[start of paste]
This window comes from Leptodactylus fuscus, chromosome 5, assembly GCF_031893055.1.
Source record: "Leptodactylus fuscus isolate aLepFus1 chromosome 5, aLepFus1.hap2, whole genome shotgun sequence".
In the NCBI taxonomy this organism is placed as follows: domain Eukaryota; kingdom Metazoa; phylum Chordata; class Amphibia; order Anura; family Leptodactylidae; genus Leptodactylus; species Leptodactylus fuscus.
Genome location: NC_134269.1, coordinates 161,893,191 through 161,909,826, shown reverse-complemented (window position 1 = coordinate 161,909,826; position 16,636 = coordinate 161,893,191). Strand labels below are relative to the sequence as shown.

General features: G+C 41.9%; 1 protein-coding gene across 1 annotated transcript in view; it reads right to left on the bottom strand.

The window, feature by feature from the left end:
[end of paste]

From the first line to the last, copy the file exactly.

This window comes from Leptodactylus fuscus, chromosome 5, assembly GCF_031893055.1.
Source record: "Leptodactylus fuscus isolate aLepFus1 chromosome 5, aLepFus1.hap2, whole genome shotgun sequence".
In the NCBI taxonomy this organism is placed as follows: domain Eukaryota; kingdom Metazoa; phylum Chordata; class Amphibia; order Anura; family Leptodactylidae; genus Leptodactylus; species Leptodactylus fuscus.
Genome location: NC_134269.1, coordinates 161,893,191 through 161,909,826, shown reverse-complemented (window position 1 = coordinate 161,909,826; position 16,636 = coordinate 161,893,191). Strand labels below are relative to the sequence as shown.

General features: G+C 41.9%; 1 protein-coding gene across 1 annotated transcript in view; it reads right to left on the bottom strand.

The window, feature by feature from the left end: